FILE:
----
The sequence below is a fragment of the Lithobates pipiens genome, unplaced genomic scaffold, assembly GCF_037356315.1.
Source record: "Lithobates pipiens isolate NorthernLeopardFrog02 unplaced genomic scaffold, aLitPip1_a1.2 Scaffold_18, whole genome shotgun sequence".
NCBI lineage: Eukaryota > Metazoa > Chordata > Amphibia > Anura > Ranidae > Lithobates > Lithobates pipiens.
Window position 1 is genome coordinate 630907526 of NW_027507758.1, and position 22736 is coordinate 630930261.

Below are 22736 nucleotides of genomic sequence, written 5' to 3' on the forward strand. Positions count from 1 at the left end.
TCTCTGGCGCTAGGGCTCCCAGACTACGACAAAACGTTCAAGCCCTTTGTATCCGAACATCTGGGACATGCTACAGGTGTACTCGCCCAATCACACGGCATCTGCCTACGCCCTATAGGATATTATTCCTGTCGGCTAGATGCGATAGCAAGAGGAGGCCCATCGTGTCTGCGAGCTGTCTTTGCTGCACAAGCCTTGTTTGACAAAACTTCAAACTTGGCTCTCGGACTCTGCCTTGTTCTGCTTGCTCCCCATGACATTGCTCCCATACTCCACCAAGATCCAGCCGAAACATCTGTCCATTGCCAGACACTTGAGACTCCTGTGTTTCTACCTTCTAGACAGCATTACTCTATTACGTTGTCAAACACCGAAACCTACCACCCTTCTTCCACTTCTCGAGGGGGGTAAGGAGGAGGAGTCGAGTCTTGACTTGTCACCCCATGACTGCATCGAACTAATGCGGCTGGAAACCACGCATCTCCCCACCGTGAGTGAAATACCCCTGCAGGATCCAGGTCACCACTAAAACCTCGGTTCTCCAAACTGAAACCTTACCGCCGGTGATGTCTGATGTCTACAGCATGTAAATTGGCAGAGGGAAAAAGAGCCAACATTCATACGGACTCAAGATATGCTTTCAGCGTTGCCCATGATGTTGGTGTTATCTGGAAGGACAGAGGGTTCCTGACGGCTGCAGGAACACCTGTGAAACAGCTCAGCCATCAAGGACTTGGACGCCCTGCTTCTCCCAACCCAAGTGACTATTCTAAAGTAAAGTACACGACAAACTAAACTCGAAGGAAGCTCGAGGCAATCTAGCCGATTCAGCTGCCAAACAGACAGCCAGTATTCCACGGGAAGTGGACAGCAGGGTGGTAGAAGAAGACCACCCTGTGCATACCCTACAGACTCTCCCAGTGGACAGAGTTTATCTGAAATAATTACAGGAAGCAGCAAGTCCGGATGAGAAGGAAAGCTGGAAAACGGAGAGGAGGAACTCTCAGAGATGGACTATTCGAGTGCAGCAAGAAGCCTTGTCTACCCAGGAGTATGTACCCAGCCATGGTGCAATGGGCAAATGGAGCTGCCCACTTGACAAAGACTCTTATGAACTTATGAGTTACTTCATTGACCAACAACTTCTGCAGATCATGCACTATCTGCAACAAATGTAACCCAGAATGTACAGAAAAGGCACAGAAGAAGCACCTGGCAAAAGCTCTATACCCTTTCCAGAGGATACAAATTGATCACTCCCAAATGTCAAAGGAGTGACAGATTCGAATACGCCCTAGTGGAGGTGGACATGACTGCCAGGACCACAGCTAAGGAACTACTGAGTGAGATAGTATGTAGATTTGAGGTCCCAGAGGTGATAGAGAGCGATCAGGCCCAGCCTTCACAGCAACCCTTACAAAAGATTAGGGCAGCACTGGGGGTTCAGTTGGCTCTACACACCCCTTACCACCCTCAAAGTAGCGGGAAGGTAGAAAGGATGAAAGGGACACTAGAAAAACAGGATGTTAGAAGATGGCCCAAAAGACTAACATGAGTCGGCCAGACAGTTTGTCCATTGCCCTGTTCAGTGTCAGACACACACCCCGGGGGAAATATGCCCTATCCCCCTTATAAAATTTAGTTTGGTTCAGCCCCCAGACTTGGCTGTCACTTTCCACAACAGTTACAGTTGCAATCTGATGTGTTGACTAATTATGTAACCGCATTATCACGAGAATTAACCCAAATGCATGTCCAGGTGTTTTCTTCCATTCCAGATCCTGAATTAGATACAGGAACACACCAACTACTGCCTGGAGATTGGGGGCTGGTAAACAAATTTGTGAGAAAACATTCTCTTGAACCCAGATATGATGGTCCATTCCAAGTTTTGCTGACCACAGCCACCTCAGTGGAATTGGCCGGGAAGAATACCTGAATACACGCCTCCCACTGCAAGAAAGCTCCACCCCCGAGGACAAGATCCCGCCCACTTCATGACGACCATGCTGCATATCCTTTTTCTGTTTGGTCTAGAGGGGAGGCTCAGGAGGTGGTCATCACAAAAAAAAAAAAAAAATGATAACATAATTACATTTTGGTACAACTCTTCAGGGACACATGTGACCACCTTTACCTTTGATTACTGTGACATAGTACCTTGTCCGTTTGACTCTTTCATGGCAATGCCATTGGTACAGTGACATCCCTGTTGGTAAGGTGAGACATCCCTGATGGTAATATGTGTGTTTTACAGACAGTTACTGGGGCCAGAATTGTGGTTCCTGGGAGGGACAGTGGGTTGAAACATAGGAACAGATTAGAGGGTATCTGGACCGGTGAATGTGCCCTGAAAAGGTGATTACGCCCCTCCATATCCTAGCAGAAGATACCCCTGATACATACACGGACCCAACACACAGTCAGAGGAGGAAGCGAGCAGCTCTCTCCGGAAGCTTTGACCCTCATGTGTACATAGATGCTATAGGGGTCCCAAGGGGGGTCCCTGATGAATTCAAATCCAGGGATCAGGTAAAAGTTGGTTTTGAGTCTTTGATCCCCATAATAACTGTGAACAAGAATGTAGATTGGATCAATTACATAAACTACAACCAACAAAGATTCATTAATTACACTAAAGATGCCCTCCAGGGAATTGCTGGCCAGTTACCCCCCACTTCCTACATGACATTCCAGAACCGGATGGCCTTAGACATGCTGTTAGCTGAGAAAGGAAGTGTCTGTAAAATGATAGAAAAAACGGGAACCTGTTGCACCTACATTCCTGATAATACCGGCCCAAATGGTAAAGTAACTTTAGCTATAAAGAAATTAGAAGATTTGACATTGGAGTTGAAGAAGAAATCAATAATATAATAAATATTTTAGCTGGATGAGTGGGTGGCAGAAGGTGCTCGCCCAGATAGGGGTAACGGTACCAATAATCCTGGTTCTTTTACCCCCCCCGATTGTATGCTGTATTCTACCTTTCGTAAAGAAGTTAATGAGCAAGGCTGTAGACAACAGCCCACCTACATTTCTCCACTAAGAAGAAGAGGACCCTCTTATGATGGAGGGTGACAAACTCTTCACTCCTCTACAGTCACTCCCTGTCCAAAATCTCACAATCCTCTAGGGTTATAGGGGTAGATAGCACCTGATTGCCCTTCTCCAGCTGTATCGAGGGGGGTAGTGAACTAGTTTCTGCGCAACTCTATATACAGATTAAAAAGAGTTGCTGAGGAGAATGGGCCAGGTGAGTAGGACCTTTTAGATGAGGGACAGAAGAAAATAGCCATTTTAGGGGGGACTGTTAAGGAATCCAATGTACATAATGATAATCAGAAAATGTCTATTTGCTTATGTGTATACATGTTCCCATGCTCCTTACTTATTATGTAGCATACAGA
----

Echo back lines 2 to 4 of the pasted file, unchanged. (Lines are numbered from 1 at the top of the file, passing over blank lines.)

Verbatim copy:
Source record: "Lithobates pipiens isolate NorthernLeopardFrog02 unplaced genomic scaffold, aLitPip1_a1.2 Scaffold_18, whole genome shotgun sequence".
NCBI lineage: Eukaryota > Metazoa > Chordata > Amphibia > Anura > Ranidae > Lithobates > Lithobates pipiens.
Window position 1 is genome coordinate 630907526 of NW_027507758.1, and position 22736 is coordinate 630930261.